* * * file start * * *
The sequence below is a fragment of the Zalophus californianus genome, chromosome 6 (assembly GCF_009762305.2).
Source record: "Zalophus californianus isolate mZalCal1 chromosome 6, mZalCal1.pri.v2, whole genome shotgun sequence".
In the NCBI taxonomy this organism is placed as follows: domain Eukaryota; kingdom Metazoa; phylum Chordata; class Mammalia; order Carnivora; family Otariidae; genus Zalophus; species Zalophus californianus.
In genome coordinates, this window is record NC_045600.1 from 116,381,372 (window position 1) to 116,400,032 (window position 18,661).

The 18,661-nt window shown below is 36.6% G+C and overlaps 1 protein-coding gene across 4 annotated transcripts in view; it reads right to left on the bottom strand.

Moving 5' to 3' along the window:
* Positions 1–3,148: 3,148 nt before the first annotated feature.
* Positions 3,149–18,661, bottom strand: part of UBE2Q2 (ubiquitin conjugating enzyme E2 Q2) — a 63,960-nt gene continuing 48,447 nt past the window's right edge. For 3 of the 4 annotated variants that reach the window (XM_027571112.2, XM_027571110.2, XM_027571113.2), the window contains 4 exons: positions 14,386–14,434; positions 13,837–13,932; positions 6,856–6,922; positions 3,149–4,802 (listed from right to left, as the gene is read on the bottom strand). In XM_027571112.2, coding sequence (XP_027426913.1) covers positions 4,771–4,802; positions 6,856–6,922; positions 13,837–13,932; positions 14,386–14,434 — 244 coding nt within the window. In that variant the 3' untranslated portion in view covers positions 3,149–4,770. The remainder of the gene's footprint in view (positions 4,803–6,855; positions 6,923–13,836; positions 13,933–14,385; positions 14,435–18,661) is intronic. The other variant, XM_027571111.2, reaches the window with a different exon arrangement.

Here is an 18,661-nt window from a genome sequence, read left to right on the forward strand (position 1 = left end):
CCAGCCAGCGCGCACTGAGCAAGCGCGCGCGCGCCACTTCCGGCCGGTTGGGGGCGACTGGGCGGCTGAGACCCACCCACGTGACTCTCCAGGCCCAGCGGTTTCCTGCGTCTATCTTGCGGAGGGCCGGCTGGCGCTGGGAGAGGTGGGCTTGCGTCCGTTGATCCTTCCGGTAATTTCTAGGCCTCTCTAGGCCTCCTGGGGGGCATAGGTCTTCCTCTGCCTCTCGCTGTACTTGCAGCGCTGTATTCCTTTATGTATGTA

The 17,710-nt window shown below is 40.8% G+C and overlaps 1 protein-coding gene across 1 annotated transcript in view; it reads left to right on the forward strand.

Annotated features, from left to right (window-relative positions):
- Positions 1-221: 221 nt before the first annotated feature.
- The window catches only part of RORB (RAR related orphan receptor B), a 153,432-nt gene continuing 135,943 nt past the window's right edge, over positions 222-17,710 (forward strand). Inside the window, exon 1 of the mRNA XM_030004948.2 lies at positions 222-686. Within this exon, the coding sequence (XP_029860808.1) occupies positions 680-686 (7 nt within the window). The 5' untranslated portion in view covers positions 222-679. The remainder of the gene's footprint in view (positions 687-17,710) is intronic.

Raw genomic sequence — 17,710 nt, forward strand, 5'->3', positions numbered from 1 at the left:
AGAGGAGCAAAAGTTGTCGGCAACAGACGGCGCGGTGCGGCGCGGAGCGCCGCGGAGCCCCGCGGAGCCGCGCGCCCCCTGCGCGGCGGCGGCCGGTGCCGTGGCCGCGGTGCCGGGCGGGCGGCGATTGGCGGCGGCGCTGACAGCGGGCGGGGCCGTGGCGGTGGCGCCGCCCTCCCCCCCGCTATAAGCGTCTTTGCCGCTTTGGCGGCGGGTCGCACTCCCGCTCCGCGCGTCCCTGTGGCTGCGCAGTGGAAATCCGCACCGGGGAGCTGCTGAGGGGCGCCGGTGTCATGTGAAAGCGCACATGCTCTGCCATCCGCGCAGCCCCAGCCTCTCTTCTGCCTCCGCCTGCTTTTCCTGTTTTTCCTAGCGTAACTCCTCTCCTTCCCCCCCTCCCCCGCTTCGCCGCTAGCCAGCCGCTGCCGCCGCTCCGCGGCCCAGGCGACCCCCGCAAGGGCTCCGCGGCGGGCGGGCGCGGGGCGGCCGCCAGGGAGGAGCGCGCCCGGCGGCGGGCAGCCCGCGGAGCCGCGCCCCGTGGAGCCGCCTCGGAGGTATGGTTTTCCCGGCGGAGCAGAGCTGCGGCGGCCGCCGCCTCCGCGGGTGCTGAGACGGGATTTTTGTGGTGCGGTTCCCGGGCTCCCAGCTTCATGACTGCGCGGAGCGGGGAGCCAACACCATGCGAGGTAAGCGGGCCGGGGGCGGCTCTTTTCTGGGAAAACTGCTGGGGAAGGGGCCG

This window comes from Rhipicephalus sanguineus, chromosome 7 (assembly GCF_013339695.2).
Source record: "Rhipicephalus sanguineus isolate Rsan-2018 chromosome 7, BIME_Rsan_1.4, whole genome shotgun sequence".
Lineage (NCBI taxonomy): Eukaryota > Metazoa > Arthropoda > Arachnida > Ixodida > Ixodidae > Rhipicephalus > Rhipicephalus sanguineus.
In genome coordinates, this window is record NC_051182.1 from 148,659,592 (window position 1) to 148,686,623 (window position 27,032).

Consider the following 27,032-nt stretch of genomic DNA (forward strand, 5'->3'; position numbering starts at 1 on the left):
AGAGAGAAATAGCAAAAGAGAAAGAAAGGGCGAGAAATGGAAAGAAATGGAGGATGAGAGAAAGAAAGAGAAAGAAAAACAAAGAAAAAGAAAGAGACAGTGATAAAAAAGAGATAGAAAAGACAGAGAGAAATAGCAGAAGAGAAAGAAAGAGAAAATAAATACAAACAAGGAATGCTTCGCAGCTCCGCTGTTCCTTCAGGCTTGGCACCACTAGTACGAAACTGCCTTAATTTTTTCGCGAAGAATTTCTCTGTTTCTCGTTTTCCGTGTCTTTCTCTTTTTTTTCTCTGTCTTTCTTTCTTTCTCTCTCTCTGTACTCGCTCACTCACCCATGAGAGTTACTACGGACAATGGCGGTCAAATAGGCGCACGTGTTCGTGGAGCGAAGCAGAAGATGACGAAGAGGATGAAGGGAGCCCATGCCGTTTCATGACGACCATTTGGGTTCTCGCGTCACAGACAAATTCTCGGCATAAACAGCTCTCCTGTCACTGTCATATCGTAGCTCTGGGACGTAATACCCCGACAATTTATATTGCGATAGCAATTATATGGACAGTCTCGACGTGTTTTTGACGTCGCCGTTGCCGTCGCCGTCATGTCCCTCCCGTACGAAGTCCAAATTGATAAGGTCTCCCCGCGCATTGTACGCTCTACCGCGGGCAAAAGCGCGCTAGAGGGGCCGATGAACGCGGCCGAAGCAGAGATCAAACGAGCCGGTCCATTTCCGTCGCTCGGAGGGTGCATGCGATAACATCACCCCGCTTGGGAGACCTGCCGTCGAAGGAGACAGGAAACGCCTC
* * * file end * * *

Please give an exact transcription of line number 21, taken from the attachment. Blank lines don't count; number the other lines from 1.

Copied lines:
Consider the following 27,032-nt stretch of genomic DNA (forward strand, 5'->3'; position numbering starts at 1 on the left):